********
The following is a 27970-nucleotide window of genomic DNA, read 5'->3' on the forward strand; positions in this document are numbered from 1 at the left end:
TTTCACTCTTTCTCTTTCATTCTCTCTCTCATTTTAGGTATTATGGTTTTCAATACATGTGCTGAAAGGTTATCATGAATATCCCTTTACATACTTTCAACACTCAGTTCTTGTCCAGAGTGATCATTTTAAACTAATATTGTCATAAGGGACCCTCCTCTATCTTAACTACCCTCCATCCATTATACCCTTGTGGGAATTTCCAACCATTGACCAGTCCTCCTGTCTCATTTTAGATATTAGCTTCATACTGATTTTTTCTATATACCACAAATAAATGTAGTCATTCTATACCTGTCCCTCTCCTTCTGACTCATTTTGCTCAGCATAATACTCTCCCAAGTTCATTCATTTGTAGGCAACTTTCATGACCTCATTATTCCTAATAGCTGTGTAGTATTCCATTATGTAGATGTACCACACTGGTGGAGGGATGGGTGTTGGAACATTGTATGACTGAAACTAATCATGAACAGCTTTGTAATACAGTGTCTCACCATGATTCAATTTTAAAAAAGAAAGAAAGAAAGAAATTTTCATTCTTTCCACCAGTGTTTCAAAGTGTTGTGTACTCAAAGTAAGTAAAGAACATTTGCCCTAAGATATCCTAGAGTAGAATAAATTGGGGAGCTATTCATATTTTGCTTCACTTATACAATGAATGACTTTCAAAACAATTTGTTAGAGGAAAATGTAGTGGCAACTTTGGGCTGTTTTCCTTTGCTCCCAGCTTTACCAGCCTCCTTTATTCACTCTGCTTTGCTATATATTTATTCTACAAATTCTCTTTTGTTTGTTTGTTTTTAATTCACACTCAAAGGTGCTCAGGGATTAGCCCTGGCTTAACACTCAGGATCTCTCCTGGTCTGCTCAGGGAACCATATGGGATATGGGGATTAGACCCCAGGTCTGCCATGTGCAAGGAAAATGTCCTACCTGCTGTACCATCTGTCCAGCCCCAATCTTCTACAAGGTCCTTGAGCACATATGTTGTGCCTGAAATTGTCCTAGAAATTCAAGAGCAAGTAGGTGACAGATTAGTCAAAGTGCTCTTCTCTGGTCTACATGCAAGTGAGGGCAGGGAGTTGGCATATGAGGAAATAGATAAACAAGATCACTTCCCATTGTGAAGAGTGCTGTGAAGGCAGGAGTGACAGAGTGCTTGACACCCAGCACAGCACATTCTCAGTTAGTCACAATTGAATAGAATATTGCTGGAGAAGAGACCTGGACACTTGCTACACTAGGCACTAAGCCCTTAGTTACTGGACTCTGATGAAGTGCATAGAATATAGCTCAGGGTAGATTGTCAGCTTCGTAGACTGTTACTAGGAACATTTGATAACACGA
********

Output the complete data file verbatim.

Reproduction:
The following is a 27970-nucleotide window of genomic DNA, read 5'->3' on the forward strand; positions in this document are numbered from 1 at the left end:
TTTCACTCTTTCTCTTTCATTCTCTCTCTCATTTTAGGTATTATGGTTTTCAATACATGTGCTGAAAGGTTATCATGAATATCCCTTTACATACTTTCAACACTCAGTTCTTGTCCAGAGTGATCATTTTAAACTAATATTGTCATAAGGGACCCTCCTCTATCTTAACTACCCTCCATCCATTATACCCTTGTGGGAATTTCCAACCATTGACCAGTCCTCCTGTCTCATTTTAGATATTAGCTTCATACTGATTTTTTCTATATACCACAAATAAATGTAGTCATTCTATACCTGTCCCTCTCCTTCTGACTCATTTTGCTCAGCATAATACTCTCCCAAGTTCATTCATTTGTAGGCAACTTTCATGACCTCATTATTCCTAATAGCTGTGTAGTATTCCATTATGTAGATGTACCACACTGGTGGAGGGATGGGTGTTGGAACATTGTATGACTGAAACTAATCATGAACAGCTTTGTAATACAGTGTCTCACCATGATTCAATTTTAAAAAAGAAAGAAAGAAAGAAATTTTCATTCTTTCCACCAGTGTTTCAAAGTGTTGTGTACTCAAAGTAAGTAAAGAACATTTGCCCTAAGATATCCTAGAGTAGAATAAATTGGGGAGCTATTCATATTTTGCTTCACTTATACAATGAATGACTTTCAAAACAATTTGTTAGAGGAAAATGTAGTGGCAACTTTGGGCTGTTTTCCTTTGCTCCCAGCTTTACCAGCCTCCTTTATTCACTCTGCTTTGCTATATATTTATTCTACAAATTCTCTTTTGTTTGTTTGTTTTTAATTCACACTCAAAGGTGCTCAGGGATTAGCCCTGGCTTAACACTCAGGATCTCTCCTGGTCTGCTCAGGGAACCATATGGGATATGGGGATTAGACCCCAGGTCTGCCATGTGCAAGGAAAATGTCCTACCTGCTGTACCATCTGTCCAGCCCCAATCTTCTACAAGGTCCTTGAGCACATATGTTGTGCCTGAAATTGTCCTAGAAATTCAAGAGCAAGTAGGTGACAGATTAGTCAAAGTGCTCTTCTCTGGTCTACATGCAAGTGAGGGCAGGGAGTTGGCATATGAGGAAATAGATAAACAAGATCACTTCCCATTGTGAAGAGTGCTGTGAAGGCAGGAGTGACAGAGTGCTTGACACCCAGCACAGCACATTCTCAGTTAGTCACAATTGAATAGAATATTGCTGGAGAAGAGACCTGGACACTTGCTACACTAGGCACTAAGCCCTTAGTTACTGGACTCTGATGAAGTGCATAGAATATAGCTCAGGGTAGATTGTCAGCTTCGTAGACTGTTACTAGGAACATTTGATAACACGA